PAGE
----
Author interview with Christopher Fowler. Author bio:  Christopher Fowler is an English novelist living in London, his books contain elements of black comedy, anxiety and social satire. As well as novels, he writes short stories, scripts, press articles and reviews. He lives in King's Cross, on the Battlebridge Basin, and chooses London as the backdrop of many of his stories because any one of the events in its two thousand year history can provide inspiration In 1998 he was the recipient of the BFS Best Short Story Of The Year, for 'Wageslaves'. Then, in 2004, 'The Water Room' was nominated for the CWA People's Choice Award, 'Full Dark House' won the BFS August Derleth Novel of The Year Award 2004 and 'American Waitress' won the BFS Best Short Story Of The Year 2004. The novella 'Breathe' won BFS Best Novella 2005. -------------------------------------------------------------------- Hi Christopher, welcome over to The Bo

Guest Blog: Alien Invasion Stories from Armada to Grunt Traitor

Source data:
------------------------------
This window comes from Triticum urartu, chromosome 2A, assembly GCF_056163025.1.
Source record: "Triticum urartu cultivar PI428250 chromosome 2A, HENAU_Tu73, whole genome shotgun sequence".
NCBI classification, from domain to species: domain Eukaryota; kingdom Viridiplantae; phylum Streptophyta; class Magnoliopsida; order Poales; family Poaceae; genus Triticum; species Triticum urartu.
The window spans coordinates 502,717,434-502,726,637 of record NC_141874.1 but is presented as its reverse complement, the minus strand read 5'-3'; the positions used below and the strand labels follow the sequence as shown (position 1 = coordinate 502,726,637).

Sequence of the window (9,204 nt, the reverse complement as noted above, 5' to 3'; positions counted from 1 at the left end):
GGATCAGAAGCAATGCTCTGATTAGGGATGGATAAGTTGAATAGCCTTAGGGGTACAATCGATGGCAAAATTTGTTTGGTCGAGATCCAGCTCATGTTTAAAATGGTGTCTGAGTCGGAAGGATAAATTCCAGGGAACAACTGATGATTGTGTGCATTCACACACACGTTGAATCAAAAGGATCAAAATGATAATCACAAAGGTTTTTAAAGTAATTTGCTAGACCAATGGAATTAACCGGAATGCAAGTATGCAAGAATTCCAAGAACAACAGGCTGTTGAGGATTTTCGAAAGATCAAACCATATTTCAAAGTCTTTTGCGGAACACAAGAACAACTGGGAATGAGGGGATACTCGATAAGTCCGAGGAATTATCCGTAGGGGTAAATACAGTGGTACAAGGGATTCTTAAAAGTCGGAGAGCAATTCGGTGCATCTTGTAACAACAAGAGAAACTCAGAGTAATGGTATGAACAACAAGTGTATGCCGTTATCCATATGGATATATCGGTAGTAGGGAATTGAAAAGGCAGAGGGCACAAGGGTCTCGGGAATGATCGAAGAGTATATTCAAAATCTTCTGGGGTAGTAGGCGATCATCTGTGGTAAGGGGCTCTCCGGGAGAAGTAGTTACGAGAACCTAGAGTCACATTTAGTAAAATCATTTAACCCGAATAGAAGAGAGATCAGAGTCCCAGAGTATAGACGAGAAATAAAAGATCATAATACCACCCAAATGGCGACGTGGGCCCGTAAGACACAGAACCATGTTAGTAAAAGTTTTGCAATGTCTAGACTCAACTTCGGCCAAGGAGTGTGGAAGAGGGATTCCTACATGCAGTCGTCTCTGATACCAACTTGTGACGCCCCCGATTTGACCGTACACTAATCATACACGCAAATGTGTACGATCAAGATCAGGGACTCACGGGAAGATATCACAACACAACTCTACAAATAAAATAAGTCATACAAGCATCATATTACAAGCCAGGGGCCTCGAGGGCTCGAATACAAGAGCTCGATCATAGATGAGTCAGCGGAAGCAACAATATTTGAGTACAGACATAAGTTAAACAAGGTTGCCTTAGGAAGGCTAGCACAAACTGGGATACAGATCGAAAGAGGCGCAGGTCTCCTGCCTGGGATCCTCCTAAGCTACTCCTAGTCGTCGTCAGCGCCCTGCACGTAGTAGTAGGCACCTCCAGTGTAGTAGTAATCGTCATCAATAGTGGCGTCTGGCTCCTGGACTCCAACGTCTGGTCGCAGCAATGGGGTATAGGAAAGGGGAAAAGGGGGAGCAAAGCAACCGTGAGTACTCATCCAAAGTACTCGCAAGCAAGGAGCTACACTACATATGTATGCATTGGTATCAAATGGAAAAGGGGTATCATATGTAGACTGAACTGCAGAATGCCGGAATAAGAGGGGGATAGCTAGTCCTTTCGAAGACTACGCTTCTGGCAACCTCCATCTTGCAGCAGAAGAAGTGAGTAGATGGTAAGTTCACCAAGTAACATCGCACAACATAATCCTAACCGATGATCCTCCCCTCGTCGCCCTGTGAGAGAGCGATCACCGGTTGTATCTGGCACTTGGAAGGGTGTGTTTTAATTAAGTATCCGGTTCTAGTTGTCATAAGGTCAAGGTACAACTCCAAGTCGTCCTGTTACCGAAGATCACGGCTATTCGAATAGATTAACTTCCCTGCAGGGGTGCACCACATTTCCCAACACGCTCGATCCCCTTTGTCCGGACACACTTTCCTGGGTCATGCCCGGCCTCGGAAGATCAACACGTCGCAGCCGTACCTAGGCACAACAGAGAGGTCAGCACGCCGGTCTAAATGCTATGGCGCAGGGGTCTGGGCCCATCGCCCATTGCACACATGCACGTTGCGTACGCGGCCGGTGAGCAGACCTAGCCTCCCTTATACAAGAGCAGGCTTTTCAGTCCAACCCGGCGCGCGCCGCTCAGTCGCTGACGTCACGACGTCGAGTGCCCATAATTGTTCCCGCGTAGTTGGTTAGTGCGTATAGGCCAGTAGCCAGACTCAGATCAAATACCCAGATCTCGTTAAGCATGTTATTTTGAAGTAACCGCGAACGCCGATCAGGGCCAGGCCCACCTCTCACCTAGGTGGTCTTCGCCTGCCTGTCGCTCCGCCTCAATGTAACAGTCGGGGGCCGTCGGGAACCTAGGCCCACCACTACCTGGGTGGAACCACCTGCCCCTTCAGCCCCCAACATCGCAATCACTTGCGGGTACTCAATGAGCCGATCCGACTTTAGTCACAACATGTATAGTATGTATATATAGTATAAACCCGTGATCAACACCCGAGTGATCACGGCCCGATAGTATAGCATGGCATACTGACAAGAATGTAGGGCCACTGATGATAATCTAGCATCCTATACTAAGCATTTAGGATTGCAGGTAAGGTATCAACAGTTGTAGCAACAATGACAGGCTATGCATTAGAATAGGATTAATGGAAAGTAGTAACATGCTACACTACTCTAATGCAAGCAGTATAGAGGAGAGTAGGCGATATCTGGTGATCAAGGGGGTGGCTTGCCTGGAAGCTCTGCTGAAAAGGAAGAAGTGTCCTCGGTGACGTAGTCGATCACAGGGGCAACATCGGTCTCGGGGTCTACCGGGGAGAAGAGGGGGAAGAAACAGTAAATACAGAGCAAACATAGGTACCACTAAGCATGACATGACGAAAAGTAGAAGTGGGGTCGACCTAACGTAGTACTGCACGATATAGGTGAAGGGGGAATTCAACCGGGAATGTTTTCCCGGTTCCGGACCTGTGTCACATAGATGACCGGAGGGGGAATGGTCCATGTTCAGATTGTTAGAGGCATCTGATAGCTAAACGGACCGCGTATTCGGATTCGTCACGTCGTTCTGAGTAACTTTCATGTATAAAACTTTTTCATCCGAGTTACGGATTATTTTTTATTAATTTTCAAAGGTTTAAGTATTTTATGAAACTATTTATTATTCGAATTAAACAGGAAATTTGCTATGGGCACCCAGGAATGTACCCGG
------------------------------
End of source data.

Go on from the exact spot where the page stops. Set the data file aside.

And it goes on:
Guest Blog: Alien Invasion Stories from Armada to Grunt Traitor  By Weston Ochse © 2015   There’s something at once terrifying and romantic about an invasion. One wrong move could mean the destruction of everything you know and love, but in the heat of battle, there are crystalline moments in which true humanity shines. Like many military authors, I often look to history for guidance on how to write the future. I’ve always looked at the Battle of Rorke’s Drift as the perfect sort of battle to represent an alien invasion. One hundred and fifty British soldiers in a remote outpost are beset by four thousand Zulu warriors. The odds seemed impossible, yet in the end the British won the day. The early Michael Cain movie Zulu retells this story and stands as one of my favorite military movies of all time. There are moments in the film that resonate. In the face of overwhelming attack, the sergeant major lowly commanding his men to take it easy. Right when everything seems los